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the difference between what norman is buying here and the cbd oils you can buy in shops in the uk... well, this oil contains thc — the substance that gets you high. as someone who was central to the liberal democrats becoming the first party to back legalisation, he wants to know how it will affect him. thank you very much. so, norman, talk us through what you purchased. so, erm... this is a small amount of thc, balanced with cbd. and... ..having never used this before — knowingly — i mentioned there was possibly one accidental occasion. i want to be very careful. i'm very cautious. and i'm, sort of, quite hostile about drugs generally. i mean, that's where i come from as a parent. but i want this purely for sleeping, arm, for relaxation. so... ..i've been told to take half the normal dose to start with, which i will take 45 minutes before going to bed tonight and for the flight home. but i can't take this back home because it's illegal in england.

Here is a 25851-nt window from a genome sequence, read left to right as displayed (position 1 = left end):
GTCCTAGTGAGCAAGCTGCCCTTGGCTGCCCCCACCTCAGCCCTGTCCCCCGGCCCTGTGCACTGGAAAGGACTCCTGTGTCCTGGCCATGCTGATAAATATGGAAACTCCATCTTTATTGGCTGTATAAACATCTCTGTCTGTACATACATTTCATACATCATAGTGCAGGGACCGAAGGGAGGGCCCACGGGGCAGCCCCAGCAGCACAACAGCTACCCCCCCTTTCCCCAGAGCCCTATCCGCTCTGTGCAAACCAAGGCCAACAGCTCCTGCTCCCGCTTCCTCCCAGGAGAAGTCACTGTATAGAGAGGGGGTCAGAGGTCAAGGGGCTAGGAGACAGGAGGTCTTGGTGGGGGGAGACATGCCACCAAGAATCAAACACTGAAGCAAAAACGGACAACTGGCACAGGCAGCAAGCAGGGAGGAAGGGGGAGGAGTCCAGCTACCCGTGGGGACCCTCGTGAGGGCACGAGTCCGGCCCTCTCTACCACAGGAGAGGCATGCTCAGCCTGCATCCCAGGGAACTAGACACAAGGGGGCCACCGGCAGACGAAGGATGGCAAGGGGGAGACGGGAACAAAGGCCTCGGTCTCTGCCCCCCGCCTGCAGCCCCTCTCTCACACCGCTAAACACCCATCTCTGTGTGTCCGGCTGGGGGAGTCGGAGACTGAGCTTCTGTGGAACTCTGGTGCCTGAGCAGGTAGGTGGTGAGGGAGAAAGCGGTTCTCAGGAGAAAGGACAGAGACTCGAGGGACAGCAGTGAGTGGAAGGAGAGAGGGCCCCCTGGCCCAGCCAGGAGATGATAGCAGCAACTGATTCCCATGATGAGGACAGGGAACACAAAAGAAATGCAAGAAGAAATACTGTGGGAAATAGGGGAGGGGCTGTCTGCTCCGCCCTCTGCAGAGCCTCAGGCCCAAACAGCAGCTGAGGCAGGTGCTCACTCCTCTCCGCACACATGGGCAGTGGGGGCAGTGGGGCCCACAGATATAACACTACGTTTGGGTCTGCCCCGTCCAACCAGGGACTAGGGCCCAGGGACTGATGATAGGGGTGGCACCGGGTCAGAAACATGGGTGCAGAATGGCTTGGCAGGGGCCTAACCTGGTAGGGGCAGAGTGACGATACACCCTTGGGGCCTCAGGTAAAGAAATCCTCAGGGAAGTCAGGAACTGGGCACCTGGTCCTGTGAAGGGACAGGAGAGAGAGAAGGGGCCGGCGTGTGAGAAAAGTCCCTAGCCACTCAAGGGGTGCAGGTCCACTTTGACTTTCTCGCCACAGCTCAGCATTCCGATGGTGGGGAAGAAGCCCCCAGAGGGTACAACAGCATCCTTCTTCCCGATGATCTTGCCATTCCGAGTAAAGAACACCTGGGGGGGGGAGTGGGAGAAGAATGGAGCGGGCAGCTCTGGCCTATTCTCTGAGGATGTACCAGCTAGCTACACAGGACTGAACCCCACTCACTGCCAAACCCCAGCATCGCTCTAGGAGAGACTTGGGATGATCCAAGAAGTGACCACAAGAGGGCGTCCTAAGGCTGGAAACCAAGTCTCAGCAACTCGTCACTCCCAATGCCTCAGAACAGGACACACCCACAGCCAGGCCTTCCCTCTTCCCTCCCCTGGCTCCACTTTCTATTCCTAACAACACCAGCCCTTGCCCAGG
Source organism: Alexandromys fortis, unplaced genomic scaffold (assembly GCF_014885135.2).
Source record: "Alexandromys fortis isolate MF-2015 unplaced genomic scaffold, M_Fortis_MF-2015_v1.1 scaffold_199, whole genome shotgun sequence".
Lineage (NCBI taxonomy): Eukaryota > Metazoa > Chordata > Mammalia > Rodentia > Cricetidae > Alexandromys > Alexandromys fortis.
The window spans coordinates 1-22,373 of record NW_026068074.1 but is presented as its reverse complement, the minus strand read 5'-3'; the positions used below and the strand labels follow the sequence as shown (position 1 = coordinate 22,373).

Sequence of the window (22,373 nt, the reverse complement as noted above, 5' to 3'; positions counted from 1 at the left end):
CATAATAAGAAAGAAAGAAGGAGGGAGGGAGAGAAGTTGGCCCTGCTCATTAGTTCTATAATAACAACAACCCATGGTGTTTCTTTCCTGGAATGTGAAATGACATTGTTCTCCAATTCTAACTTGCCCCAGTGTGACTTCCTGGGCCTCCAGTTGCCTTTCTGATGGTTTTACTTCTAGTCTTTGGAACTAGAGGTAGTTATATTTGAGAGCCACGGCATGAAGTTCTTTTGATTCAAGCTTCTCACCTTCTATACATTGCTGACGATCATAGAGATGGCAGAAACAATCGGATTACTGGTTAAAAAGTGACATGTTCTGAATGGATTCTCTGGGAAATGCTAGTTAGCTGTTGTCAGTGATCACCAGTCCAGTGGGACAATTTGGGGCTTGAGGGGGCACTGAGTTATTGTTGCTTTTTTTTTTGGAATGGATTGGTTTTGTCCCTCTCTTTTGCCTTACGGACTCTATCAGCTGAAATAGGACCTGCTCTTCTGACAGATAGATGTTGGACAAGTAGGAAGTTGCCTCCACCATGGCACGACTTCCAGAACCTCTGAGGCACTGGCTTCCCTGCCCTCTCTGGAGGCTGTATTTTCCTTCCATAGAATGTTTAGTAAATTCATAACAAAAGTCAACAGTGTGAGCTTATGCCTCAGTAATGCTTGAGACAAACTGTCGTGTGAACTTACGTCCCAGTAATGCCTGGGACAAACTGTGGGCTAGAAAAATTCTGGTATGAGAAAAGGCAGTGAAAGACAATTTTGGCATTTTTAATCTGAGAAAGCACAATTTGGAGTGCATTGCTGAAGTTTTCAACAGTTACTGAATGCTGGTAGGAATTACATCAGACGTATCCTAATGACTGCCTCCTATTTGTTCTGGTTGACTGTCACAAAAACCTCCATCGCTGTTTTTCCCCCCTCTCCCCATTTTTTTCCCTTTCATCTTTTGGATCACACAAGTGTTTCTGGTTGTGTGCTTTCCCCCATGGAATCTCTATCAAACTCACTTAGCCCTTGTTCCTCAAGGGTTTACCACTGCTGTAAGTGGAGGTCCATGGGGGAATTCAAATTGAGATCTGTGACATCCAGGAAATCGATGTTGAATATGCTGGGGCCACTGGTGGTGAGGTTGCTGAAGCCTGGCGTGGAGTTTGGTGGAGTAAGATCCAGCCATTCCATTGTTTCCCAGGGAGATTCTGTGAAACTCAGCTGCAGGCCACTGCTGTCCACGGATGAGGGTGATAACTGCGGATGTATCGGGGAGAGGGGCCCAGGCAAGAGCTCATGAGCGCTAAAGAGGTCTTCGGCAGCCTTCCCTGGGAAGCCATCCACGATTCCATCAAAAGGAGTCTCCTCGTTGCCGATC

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the trip‘s been organised by a london—based campaign group, voltefa ce. it wants the uk to legalise weed. it's part funded by a big cannabis company here in north america called mpx. they've paid for most of the people to be here. but, like us, david and norman have funded themselves. which is your most popular? this would be...probably our biker kush right now. right. and looking at the sort of thc levels in all of this, that's the strongest? yes. low cbd? yes. and that's what people are after? yes. they like to get a bunch, you know, yes. that's what they're after when they come in, right. they like that 5—star, so they want to get the highest they can get. interesting. after seeing a couple of shops selling weed, the final stop for the mps is a big commercial cannabis growing operation, a couple of hours‘